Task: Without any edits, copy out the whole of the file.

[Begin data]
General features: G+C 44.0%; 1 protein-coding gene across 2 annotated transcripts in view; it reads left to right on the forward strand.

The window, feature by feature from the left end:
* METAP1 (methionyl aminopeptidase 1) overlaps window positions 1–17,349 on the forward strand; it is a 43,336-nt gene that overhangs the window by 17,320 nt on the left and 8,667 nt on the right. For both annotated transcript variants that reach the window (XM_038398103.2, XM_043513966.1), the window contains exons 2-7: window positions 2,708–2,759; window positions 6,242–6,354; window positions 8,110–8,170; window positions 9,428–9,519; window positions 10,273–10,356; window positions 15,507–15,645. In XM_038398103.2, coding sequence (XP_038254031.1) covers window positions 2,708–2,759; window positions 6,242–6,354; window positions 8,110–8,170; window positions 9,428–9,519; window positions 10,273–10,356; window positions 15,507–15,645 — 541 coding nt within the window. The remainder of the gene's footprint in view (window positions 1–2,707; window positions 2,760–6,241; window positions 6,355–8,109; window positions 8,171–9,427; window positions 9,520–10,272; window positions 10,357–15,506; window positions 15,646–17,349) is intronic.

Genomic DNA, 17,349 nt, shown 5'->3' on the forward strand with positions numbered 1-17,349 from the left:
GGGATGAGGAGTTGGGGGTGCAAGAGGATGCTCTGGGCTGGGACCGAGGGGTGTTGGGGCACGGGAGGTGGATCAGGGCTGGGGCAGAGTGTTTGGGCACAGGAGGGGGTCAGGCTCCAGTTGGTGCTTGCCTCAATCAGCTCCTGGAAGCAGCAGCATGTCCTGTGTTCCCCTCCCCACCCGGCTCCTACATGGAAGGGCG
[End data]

General features: G+C 44.0%; 1 protein-coding gene across 2 annotated transcripts in view; it reads left to right on the forward strand.

The window, feature by feature from the left end:
* METAP1 (methionyl aminopeptidase 1) overlaps window positions 1–17,349 on the forward strand; it is a 43,336-nt gene that overhangs the window by 17,320 nt on the left and 8,667 nt on the right. For both annotated transcript variants that reach the window (XM_038398103.2, XM_043513966.1), the window contains exons 2-7: window positions 2,708–2,759; window positions 6,242–6,354; window positions 8,110–8,170; window positions 9,428–9,519; window positions 10,273–10,356; window positions 15,507–15,645. In XM_038398103.2, coding sequence (XP_038254031.1) covers window positions 2,708–2,759; window positions 6,242–6,354; window positions 8,110–8,170; window positions 9,428–9,519; window positions 10,273–10,356; window positions 15,507–15,645 — 541 coding nt within the window. The remainder of the gene's footprint in view (window positions 1–2,707; window positions 2,760–6,241; window positions 6,355–8,109; window positions 8,171–9,427; window positions 9,520–10,272; window positions 10,357–15,506; window positions 15,646–17,349) is intronic.

Genomic DNA, 17,349 nt, shown 5'->3' on the forward strand with positions numbered 1-17,349 from the left:
GGGATGAGGAGTTGGGGGTGCAAGAGGATGCTCTGGGCTGGGACCGAGGGGTGTTGGGGCACGGGAGGTGGATCAGGGCTGGGGCAGAGTGTTTGGGCACAGGAGGGGGTCAGGCTCCAGTTGGTGCTTGCCTCAATCAGCTCCTGGAAGCAGCAGCATGTCCTGTGTTCCCCTCCCCACCCGGCTCCTACATGGAAGGGCG